Today would’ve been the one hundred and fifteenth birthday of Walter Baumhofer, one of the greatest artists to paint a pulp cover. His career spanned most of the Golden Age of the Pulps and beyond. Through it all, Walter kept refining his craft. He died at the age of eighty-two, respected by his peers and proud of his pulp legacy.
Baumhofer grew up in a working-class family. Three fingers were blown off his left hand in his teens, whereupon, he decided he better improve his art skills, since he would never make it as a manual laborer. That optimistic attitude carried him through the next seven decades.
Walter was a huge fan of the pulps. His favorite—along with Robert E. Howard and thousands of other boys in the interwar years—was Adventure Magazine. At the age of seventeen, he sent some art to Adventure. They sent back the illos, but Baumhofer took it in stride. It may’ve been his first submission to Advenutre, but it was far from being his last.
Baumhofer went on to attend art school. Soon after graduation, he landed his first illustration gig. The same editor at Adventure who had turned him down a few years earlier, Arthur Sullivant Hoffman, decided that Walter had what it took to illustrate one of the top American pulps. Baumhofer would go on to create hundreds of illos for Adventure. By 1928, he was also one of Adventure’s top cover artists, painting numerous covers that are considered classics to this day.
The Great Depression hit Adventure hard. Walter and his wife, also an artist, were looking at a very impecunious situation. Baumhofer, with his usual optimism, took a long shot:
“During the Depression my wife and I were living in the Village [Greenwich Village] and down to one month’s rent. Like any sensible young squirt, instead of paying the landlord, I took a chance and invested $30 to hire a model and paint a rather more detailed speculative cover for [pulp fiction publishers] Street & Smith. They were crazy about it. The general reaction from the top brass was overwhelming, and they hired me to paint covers of Doc Savage and Pete Rice. That pretty much ended the Depression for me.”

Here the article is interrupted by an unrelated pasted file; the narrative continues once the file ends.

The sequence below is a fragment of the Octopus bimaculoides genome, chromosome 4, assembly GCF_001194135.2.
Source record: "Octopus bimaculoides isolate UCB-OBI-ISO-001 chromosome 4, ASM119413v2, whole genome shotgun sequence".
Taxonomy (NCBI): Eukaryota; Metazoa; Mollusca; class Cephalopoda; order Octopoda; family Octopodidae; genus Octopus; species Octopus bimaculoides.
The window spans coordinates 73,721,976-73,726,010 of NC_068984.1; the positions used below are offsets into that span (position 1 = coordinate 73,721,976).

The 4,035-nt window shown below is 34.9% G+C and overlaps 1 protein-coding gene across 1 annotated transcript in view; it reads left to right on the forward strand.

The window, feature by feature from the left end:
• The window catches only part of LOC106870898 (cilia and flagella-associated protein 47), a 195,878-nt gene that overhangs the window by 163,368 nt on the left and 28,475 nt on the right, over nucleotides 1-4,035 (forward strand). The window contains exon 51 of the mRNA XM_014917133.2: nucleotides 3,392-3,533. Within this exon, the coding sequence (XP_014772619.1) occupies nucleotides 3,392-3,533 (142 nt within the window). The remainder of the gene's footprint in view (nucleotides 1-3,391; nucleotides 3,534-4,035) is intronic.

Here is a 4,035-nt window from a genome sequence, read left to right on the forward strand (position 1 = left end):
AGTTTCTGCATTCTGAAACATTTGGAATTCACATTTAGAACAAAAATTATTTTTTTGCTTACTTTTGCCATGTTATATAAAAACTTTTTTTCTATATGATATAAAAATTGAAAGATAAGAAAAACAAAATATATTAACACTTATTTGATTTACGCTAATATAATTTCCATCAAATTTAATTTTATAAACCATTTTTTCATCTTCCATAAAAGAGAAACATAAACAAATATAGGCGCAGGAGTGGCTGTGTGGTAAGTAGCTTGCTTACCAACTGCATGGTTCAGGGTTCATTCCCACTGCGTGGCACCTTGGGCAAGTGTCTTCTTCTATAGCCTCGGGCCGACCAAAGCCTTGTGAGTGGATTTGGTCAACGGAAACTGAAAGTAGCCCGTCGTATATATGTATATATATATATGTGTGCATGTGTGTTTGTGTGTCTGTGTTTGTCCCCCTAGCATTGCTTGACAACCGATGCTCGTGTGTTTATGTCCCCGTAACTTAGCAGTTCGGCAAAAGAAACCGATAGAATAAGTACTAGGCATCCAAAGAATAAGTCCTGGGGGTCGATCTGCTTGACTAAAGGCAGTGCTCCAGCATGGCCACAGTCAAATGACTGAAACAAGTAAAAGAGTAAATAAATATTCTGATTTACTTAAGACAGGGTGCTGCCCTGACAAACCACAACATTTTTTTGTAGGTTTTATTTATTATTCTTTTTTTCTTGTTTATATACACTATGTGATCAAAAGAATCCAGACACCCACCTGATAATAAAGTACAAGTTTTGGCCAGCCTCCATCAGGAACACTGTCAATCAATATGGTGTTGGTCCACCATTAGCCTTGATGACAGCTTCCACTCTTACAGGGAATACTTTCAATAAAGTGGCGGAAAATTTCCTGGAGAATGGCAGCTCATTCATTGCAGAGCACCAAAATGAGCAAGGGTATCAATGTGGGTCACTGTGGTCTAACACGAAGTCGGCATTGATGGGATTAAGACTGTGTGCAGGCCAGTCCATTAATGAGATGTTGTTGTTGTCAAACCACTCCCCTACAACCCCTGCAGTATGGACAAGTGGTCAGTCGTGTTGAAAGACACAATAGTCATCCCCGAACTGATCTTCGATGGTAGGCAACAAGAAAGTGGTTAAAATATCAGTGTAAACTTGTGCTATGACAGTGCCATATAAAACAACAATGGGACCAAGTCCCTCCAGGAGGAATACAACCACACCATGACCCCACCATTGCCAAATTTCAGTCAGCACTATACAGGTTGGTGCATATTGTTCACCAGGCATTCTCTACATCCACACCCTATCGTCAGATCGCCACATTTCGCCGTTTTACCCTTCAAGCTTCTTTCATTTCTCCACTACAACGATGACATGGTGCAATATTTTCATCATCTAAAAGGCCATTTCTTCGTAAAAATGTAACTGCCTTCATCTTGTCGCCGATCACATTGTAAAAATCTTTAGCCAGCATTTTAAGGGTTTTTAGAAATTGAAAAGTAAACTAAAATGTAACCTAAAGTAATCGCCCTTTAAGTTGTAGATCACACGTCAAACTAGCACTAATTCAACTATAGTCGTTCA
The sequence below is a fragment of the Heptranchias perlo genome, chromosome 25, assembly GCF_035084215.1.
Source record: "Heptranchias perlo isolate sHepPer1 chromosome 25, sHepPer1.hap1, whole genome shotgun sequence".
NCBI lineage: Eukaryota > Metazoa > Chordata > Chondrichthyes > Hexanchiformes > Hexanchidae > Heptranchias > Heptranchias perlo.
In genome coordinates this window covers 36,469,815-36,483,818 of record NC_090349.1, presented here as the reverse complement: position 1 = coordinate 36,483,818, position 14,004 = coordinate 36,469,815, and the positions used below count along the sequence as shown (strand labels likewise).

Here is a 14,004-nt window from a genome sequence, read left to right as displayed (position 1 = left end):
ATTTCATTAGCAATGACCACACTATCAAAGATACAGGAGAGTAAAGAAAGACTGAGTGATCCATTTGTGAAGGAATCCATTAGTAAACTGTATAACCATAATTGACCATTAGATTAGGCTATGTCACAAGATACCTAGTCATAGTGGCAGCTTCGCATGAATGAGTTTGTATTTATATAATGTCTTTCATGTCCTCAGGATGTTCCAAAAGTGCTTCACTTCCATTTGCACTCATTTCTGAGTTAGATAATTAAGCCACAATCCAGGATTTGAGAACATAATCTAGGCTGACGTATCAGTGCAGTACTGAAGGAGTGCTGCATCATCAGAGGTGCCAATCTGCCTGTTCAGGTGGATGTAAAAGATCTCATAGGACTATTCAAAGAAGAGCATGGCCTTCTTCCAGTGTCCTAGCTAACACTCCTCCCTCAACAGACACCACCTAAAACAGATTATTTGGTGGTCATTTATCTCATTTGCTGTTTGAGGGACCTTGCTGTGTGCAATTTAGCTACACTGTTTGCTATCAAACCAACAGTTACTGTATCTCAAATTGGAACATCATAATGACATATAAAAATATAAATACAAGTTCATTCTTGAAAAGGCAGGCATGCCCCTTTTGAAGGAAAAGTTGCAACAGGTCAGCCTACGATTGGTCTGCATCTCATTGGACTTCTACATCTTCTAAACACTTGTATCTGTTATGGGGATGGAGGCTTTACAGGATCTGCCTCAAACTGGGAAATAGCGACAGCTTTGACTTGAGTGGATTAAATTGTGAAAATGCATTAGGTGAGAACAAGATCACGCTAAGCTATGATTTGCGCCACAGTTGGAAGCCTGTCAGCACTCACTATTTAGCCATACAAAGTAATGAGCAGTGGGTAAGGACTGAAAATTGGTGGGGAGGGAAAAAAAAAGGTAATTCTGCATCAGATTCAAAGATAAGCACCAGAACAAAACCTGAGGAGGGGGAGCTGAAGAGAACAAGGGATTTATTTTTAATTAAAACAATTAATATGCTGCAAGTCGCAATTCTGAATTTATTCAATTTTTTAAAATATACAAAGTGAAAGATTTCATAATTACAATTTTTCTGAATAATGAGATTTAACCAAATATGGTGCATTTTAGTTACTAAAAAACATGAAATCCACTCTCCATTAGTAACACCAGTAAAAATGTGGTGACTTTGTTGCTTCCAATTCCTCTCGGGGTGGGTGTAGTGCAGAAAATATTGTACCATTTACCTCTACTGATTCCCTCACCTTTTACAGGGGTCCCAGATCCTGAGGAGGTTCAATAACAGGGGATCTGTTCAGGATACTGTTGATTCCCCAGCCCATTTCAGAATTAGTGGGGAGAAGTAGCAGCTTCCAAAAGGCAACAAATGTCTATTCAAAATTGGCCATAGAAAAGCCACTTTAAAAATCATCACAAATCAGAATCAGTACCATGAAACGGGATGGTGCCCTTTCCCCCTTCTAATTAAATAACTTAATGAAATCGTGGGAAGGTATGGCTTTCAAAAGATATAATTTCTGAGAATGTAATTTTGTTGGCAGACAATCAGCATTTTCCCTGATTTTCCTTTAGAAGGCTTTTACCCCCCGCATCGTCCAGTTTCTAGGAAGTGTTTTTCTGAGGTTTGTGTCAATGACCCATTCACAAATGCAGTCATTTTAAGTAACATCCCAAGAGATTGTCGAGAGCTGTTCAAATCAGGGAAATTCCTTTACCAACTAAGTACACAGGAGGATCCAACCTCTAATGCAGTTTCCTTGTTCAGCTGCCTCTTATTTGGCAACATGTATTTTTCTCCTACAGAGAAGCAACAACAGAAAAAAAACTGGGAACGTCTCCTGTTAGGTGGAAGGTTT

You can say that again. Baumhofer became the Doc Savage artist, painting more Doc Savage covers than anyone during Doc’s pulp heyday. Up until the James Bama Doc Savage covers hit the racks in the 1960s, Baumhofer’s rendition of the Man of Bronze was considered definitive. Even then, it has to be pointed out that the Baumhofer Doc is more accurate to the character than Bama’s.
By the mid-1930s, Walter had sold scores of cover paintings to various pulp publishers. However, the “slicks” like Liberty and Collier’s paid more. 1935 saw Baumhofer’s first sale to Liberty Magazine. While he would still do pulp covers for several years, Walter had “made it”, rubbing shoulders—and competing with—the big names of commercial illustration. One of his competitors was Dean Cornwell, his former instructor from art school days.
During World War Two, Walter worked with the USO in a program where volunteer artists would visit hospitals and draw portraits of wounded servicemen. Baumhofer was proud to render hundreds of portraits for the men who had served his country.
In 1950, Baumhofer’s yearly earnings peaked at eighteen thousand dollars—the equivalent of over one hundred and seventy-seven thousand dollars today. From then on, he found fewer and fewer markets for his work in the slicks, which were going to photographs—much like the trend we’ve seen in SFF paperback covers over the last twenty years. Walter had this to say:
“Magazines lost something when they switched from illustrators to photographers. In the old days, the magazines were escape reading, but nowadays people’s escape reading is television.”
Undaunted, as always, Baumhofer started doing work for the paperback market, paperbacks having filled a void left by the general die-off of the pulps. Walter sold plenty of covers to Gold Medal Books, including several for Gardner F. Fox’s swashbuckling historical adventure novels. The “Men’s Adventure” magazines—technically slicks but totally pulp in their attitudes—were also a good market. In addition, Baumhofer kept painting portraits, Western art and landscapes for exhibition in fine art galleries.
Walter died in 1987, proud of his his career and thrilled by the fan adulation brought on by the “pulp revival” of the ‘60s and ‘70s.
Two excellent artbooks spotlighting Baumhofer’s work have been published in the last fifteen years. One is David Saunders’ Walter Baumhofer. The other is John Gunnison’s Walter M. Baumhofer: Pulp Art Masters.
Feel free to check out the gallery of Baumhofer art below..